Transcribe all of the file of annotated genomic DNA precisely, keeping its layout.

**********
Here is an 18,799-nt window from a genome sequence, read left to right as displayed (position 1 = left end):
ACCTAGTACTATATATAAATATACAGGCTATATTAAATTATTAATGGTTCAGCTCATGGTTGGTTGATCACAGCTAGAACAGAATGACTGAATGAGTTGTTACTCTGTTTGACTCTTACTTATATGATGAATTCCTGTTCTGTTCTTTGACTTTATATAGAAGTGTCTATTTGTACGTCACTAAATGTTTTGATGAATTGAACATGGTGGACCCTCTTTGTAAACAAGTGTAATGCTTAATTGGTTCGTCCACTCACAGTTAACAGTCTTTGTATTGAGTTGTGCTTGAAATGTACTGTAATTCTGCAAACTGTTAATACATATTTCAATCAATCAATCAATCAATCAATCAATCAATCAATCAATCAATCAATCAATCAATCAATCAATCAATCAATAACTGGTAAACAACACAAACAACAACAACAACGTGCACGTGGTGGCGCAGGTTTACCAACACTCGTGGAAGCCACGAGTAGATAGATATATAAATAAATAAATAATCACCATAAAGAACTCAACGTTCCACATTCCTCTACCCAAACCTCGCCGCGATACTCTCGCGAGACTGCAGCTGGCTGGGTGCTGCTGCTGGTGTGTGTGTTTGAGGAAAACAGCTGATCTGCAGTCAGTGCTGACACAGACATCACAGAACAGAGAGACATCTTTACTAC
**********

Here is an 18,799-nt window from a genome sequence, read left to right as displayed (position 1 = left end):
ACCTAGTACTATATATAAATATACAGGCTATATTAAATTATTAATGGTTCAGCTCATGGTTGGTTGATCACAGCTAGAACAGAATGACTGAATGAGTTGTTACTCTGTTTGACTCTTACTTATATGATGAATTCCTGTTCTGTTCTTTGACTTTATATAGAAGTGTCTATTTGTACGTCACTAAATGTTTTGATGAATTGAACATGGTGGACCCTCTTTGTAAACAAGTGTAATGCTTAATTGGTTCGTCCACTCACAGTTAACAGTCTTTGTATTGAGTTGTGCTTGAAATGTACTGTAATTCTGCAAACTGTTAATACATATTTCAATCAATCAATCAATCAATCAATCAATCAATCAATCAATCAATCAATCAATCAATCAATCAATCAATCAATAACTGGTAAACAACACAAACAACAACAACAACGTGCACGTGGTGGCGCAGGTTTACCAACACTCGTGGAAGCCACGAGTAGATAGATATATAAATAAATAAATAATCACCATAAAGAACTCAACGTTCCACATTCCTCTACCCAAACCTCGCCGCGATACTCTCGCGAGACTGCAGCTGGCTGGGTGCTGCTGCTGGTGTGTGTGTTTGAGGAAAACAGCTGATCTGCAGTCAGTGCTGACACAGACATCACAGAACAGAGAGACATCTTTACTAC